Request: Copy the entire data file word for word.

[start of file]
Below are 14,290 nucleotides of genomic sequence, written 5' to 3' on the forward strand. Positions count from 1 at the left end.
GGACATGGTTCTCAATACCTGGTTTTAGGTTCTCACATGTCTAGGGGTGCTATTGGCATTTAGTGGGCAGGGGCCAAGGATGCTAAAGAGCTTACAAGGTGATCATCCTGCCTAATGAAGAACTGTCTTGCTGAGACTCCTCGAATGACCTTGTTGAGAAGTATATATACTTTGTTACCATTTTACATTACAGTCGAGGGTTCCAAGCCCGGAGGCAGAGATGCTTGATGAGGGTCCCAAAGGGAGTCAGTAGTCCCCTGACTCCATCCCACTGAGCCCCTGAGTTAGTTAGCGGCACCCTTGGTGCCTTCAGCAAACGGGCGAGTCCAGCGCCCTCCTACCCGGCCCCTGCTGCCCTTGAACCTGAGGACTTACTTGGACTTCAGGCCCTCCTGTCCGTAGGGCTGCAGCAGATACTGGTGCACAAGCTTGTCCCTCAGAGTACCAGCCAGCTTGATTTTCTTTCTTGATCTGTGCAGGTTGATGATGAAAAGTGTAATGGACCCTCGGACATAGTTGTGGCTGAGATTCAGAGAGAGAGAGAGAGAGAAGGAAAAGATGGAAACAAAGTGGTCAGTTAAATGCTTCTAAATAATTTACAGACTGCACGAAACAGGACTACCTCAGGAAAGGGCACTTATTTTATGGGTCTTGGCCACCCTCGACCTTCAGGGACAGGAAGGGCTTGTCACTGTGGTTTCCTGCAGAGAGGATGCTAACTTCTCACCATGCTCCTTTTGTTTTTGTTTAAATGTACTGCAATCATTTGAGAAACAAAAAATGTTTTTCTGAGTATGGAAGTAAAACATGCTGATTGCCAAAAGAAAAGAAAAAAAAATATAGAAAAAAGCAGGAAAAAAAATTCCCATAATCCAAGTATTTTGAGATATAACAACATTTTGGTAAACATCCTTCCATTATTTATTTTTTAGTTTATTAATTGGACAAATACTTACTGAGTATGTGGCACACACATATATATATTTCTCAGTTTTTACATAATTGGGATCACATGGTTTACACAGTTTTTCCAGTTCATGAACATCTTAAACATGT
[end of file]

Below are 14,290 nucleotides of genomic sequence, written 5' to 3' on the forward strand. Positions count from 1 at the left end.
GGACATGGTTCTCAATACCTGGTTTTAGGTTCTCACATGTCTAGGGGTGCTATTGGCATTTAGTGGGCAGGGGCCAAGGATGCTAAAGAGCTTACAAGGTGATCATCCTGCCTAATGAAGAACTGTCTTGCTGAGACTCCTCGAATGACCTTGTTGAGAAGTATATATACTTTGTTACCATTTTACATTACAGTCGAGGGTTCCAAGCCCGGAGGCAGAGATGCTTGATGAGGGTCCCAAAGGGAGTCAGTAGTCCCCTGACTCCATCCCACTGAGCCCCTGAGTTAGTTAGCGGCACCCTTGGTGCCTTCAGCAAACGGGCGAGTCCAGCGCCCTCCTACCCGGCCCCTGCTGCCCTTGAACCTGAGGACTTACTTGGACTTCAGGCCCTCCTGTCCGTAGGGCTGCAGCAGATACTGGTGCACAAGCTTGTCCCTCAGAGTACCAGCCAGCTTGATTTTCTTTCTTGATCTGTGCAGGTTGATGATGAAAAGTGTAATGGACCCTCGGACATAGTTGTGGCTGAGATTCAGAGAGAGAGAGAGAGAGAAGGAAAAGATGGAAACAAAGTGGTCAGTTAAATGCTTCTAAATAATTTACAGACTGCACGAAACAGGACTACCTCAGGAAAGGGCACTTATTTTATGGGTCTTGGCCACCCTCGACCTTCAGGGACAGGAAGGGCTTGTCACTGTGGTTTCCTGCAGAGAGGATGCTAACTTCTCACCATGCTCCTTTTGTTTTTGTTTAAATGTACTGCAATCATTTGAGAAACAAAAAATGTTTTTCTGAGTATGGAAGTAAAACATGCTGATTGCCAAAAGAAAAGAAAAAAAAATATAGAAAAAAGCAGGAAAAAAAATTCCCATAATCCAAGTATTTTGAGATATAACAACATTTTGGTAAACATCCTTCCATTATTTATTTTTTAGTTTATTAATTGGACAAATACTTACTGAGTATGTGGCACACACATATATATATTTCTCAGTTTTTACATAATTGGGATCACATGGTTTACACAGTTTTTCCAGTTCATGAACATCTTAAACATGT